If we didn’t have a reputable breeder following the breed standard what we will have several generations later is someone’s “interpretation” of what they think a Boston Terrier looks like.

It doesn’t mean that the red, fawn, blue, lilac, cream, and champagne Bostons are not good dogs. It just means there are more unknown factors in the blood line than just the color.

And it doesn’t mean that those that breed them are doing so nefariously. Some do it intentionally because they love those colors.

We know several Bostons of non standard colors and they are cute dogs with fantastic dog parents.

Whatever your decision is to buy it’s yours.  The key take away is to make a well informed decision and buy as responsibly as you can when you add a puppy to your home.


Did you like this article?  Here are more about Boston Terriers

Why Are Boston Terriers so Gassy?

How To Get Ready For a Boston Terrier Puppy

Are Boston Terriers Born With Tails?

Should I Get A Second Boston Terrier?

Boston Terrier Lifespans


Hannah Zulueta and her two dogs Maggie and Orbit

Hello, my name is Hannah and I dance with my dogs.

I am a Boston Terrier Breed Advocate.  I started this blog because there isn’t enough space to tell our story on our Instagram.

My mission is to bring Boston Terrier dog parents the best, most accurate information to help your dogs live happier, healthier lives.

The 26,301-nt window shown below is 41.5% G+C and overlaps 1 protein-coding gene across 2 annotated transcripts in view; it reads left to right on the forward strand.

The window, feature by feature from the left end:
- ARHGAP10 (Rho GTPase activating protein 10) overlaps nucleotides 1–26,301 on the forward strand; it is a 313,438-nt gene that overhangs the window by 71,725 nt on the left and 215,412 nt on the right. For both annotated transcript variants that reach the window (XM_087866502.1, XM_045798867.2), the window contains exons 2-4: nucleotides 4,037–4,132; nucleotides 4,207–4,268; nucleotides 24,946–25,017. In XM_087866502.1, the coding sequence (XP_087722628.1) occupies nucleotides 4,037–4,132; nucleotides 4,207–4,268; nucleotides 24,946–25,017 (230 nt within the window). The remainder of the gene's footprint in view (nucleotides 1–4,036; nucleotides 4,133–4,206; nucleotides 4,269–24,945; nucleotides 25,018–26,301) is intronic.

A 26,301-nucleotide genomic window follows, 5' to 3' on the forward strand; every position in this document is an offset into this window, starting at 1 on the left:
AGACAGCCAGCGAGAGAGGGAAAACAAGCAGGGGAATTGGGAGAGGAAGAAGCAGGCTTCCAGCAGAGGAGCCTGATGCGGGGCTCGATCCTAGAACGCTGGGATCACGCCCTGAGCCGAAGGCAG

I have two Boston Terriers of my own. Maggie is my socially awkward heart dog while Orbit is my shadow and soul dog.

You won’t read about cats here, but you will get a fairly large dosage of articles dedicated to this wonderful breed to help you learn more about them or provide practical tips as you raise your own. Read more about us.

Boston Terrier Colors Explained

By, August 9, 2020
  • 3
  • Jamie
    November 14, 2020

    Wow, lots of great info! I have a question regarding the improper face mask (like on the puppy, Fynn posted in the article) where the white blaze between the eyes extends over and past an eye. I see many pups with this marking and I’m curious if it’s a genetic trait or it’s just an unavoidable mishap (bad luck)? I saw a litter that had many pups with this marking but neither parent had it. Does that mean somewhere in the pedigree, a relative has this marking? Or that doesn’t matter? Or, if you breed with an animal with this marking are you increasing your chances of creating more animals with markings such as this? Thanks for any insight! 🙂

    • Maggie Loves Orbit
      December 27, 2020

      I’m not a breeder (yet). I plan to breed in about 5 to 10 years. I am still studying the breed. That said – the club has “standards” that breeders should follow and markings are passed on so any markings a puppy has will be inherited from their parents or from generations prior. Thank you for stopping by .

  • James L Hines
    December 17, 2020

    I have a friend who is a Dawg House star* named Dexter the Boston Terrier the love 💗 and the joy of seeing ,,is so sweet and loving.💙⭐🌟 good idea to have a Boston Terrier.Ain’t it ! Yep!